Walker v Corepower Yoga LLC, 2013 WL 2338675 (S.D. Cal. May 28, 2013).
In absence of the Ninth Circuit precedent on the issue, a the District Court for the Southern District of California, remanded an action to the state court and held that only 25 percent of the total potential California Labor Code Private Attorney General Act (“PAGA”) recovery may be included in calculating the amount in controversy on the PAGA claims.
The plaintiff, a former yoga instructor, brought an action asserting violations of the California Labor Code, and unlawful and unfair business practices pursuant to California Business and Professions Code § 17200. The plaintiff also sought statutory penalties pursuant to the PAGA, and damages for wrongful discharge in violation of public policy.
The defendant removed the action from San Diego County Superior Court to the District Court asserting that the plaintiff was more likely than not seeking damages in excess of $75,000 and, alternatively, CAFA. The plaintiff moved to remand, contending that the defendant did not meet its burden of showing that the amount in controversy requirement had been met. The District Court remanded the case.
The defendant contended that a reasonable estimate of the amount in controversy with respect to all of the plaintiff’s claims, excluding statutory damages and penalties and attorneys’ fees, amounted to $38,770. The plaintiff did not challenge this estimate; the parties, however, disputed the amounts attributed towards statutory damages and penalties and attorneys’ fees.
Although the defendant contended that the statutory damages and penalties amounted to $49,718, the plaintiff contended that this amount was improperly inflated. The Complaint was filed on November 14, 2011 and the plaintiff was only employed with the defendant through May 2011. Thus, the District Court opined that the plaintiff could only recover PAGA and § Labor Code 226(e) penalties for a maximum of six months rather than the one-year period asserted by the defendant. Accordingly, the District Court reduced by half the amount in controversy the defendant attributed to statutory penalties.
Next, the parties disputed whether the total PAGA recovery should be considered in determining the amount in controversy. The plaintiff asserted that the defendant improperly aggregated the penalties to be paid to the California Labor and Workforce Development Agency (“LWDA”) and the penalties to be paid to plaintiff pursuant to the PAGA. The District Court observed that PAGA provides that 75 percent of the recovery must go to the LWDA, leaving 25 percent for aggrieved employees, and that as a general rule, aggregated claims of multiple claimants cannot form the basis of the amount in controversy.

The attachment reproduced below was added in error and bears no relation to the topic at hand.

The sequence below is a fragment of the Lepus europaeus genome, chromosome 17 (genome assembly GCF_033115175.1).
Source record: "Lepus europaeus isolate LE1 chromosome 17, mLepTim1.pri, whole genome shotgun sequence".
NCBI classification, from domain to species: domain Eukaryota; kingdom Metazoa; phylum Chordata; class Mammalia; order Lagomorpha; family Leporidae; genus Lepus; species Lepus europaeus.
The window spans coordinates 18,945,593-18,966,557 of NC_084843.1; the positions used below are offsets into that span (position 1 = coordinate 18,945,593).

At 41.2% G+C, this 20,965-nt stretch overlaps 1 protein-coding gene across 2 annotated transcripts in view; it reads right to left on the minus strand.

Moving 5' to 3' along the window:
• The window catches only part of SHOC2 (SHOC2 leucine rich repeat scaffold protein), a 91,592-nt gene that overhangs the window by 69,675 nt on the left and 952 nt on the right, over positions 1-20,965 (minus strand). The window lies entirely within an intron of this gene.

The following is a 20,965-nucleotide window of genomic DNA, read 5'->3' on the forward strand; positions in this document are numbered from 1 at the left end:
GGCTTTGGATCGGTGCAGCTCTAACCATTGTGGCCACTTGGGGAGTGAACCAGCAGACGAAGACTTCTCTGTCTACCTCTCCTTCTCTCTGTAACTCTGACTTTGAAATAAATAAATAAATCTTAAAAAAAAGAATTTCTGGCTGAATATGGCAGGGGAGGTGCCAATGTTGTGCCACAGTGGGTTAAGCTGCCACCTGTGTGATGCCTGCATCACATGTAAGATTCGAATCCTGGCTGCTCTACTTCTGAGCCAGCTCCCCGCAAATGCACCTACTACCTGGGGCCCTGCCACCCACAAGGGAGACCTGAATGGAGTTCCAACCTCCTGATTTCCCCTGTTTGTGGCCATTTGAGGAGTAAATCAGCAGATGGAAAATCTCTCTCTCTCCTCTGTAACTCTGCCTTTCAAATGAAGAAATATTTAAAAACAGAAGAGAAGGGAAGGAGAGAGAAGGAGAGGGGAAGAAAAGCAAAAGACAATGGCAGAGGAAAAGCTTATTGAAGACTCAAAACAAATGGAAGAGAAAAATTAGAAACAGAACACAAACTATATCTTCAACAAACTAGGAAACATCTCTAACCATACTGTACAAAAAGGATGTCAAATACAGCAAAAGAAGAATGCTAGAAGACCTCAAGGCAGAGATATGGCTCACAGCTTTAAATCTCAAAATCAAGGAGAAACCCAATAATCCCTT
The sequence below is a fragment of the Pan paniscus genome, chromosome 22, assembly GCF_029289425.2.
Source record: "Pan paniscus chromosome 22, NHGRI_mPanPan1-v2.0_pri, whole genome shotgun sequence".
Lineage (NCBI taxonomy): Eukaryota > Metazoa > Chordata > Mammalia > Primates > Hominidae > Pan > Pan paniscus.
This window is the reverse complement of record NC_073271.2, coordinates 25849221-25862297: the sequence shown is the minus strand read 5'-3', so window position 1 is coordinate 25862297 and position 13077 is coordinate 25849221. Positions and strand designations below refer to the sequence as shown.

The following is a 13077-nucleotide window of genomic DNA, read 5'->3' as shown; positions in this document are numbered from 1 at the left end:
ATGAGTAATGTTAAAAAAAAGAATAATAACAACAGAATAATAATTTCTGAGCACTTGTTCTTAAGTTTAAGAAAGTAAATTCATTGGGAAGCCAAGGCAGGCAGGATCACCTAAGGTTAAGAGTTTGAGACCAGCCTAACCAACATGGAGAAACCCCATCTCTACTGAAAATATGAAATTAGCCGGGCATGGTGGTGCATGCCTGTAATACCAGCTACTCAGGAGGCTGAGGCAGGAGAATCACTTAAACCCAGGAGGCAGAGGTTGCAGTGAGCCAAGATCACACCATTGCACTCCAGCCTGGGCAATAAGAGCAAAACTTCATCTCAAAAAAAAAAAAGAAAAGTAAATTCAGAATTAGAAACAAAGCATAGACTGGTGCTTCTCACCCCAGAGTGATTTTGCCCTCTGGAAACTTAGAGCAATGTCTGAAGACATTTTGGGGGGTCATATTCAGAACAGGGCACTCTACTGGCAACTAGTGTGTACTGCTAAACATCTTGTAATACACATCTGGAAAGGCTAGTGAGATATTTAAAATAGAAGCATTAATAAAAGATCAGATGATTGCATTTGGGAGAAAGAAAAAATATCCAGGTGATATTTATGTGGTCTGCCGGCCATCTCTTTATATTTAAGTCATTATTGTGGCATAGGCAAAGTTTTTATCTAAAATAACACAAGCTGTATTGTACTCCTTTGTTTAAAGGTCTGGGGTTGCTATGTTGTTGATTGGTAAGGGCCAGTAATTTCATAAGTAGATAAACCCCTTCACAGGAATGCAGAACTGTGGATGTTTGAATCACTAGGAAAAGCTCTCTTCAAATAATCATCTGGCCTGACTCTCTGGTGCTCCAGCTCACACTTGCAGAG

The District Court noted that the Ninth Circuit has yet to rule on whether the total PAGA recovery or only 25 percent which is distributed to the aggrieved employees should be considered in determining amount in controversy. The district courts, with in the Ninth Circuit are split on this issue. Some district courts have held that the amount at stake in a PAGA claim is predicated on the total amount of the penalties that can be sought by the aggrieved employees as the proxy of the LWDA. However, in Hernandez v. Towne Park, Ltd., 2012 WL 2373372 (C.D. Cal. June 22, 2012), the court stated that PAGA permits either the LWDA or the aggrieved employees to act independently to enforce the Labor Code, which cuts against aggregating the agency’s claims with the employees’ claims, even if the employees’ individual claims should be aggregated under the common and undivided interest exception.
Further, Pulera v. F & B, Inc., 2008 WL 3863489 (E.D. Cal. Aug.19, 2008) held that the amounts recoverable by plaintiff based on her PAGA claims are separate and distinct from the amounts recoverable by the State of California via the LWDA, and therefore these amounts may not be aggregated.